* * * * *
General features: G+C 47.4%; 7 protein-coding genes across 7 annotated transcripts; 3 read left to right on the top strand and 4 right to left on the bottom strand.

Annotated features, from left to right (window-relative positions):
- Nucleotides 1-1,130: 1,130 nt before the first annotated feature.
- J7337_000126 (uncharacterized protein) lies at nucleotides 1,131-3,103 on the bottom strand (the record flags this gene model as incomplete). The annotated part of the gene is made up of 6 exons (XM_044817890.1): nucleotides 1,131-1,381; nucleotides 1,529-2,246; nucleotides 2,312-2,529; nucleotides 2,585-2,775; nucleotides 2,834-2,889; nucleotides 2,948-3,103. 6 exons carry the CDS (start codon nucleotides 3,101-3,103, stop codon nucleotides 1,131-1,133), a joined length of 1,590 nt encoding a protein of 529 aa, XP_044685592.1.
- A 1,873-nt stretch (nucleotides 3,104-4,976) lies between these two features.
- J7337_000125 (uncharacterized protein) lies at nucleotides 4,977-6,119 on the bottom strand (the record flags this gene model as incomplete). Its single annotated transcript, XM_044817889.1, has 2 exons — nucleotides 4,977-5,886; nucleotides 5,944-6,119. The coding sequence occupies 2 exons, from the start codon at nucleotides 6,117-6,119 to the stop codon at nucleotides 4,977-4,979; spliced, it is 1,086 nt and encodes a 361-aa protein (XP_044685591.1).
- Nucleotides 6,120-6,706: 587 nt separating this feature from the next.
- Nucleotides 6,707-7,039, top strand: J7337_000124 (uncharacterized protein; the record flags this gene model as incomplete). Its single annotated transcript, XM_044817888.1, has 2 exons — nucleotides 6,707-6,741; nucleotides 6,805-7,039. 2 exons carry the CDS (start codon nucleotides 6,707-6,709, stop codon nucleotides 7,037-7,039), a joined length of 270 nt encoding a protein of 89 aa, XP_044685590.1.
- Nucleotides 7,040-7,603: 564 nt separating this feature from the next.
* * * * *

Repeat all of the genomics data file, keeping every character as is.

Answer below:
General features: G+C 47.4%; 7 protein-coding genes across 7 annotated transcripts; 3 read left to right on the top strand and 4 right to left on the bottom strand.

Annotated features, from left to right (window-relative positions):
- Nucleotides 1-1,130: 1,130 nt before the first annotated feature.
- J7337_000126 (uncharacterized protein) lies at nucleotides 1,131-3,103 on the bottom strand (the record flags this gene model as incomplete). The annotated part of the gene is made up of 6 exons (XM_044817890.1): nucleotides 1,131-1,381; nucleotides 1,529-2,246; nucleotides 2,312-2,529; nucleotides 2,585-2,775; nucleotides 2,834-2,889; nucleotides 2,948-3,103. 6 exons carry the CDS (start codon nucleotides 3,101-3,103, stop codon nucleotides 1,131-1,133), a joined length of 1,590 nt encoding a protein of 529 aa, XP_044685592.1.
- A 1,873-nt stretch (nucleotides 3,104-4,976) lies between these two features.
- J7337_000125 (uncharacterized protein) lies at nucleotides 4,977-6,119 on the bottom strand (the record flags this gene model as incomplete). Its single annotated transcript, XM_044817889.1, has 2 exons — nucleotides 4,977-5,886; nucleotides 5,944-6,119. The coding sequence occupies 2 exons, from the start codon at nucleotides 6,117-6,119 to the stop codon at nucleotides 4,977-4,979; spliced, it is 1,086 nt and encodes a 361-aa protein (XP_044685591.1).
- Nucleotides 6,120-6,706: 587 nt separating this feature from the next.
- Nucleotides 6,707-7,039, top strand: J7337_000124 (uncharacterized protein; the record flags this gene model as incomplete). Its single annotated transcript, XM_044817888.1, has 2 exons — nucleotides 6,707-6,741; nucleotides 6,805-7,039. 2 exons carry the CDS (start codon nucleotides 6,707-6,709, stop codon nucleotides 7,037-7,039), a joined length of 270 nt encoding a protein of 89 aa, XP_044685590.1.
- Nucleotides 7,040-7,603: 564 nt separating this feature from the next.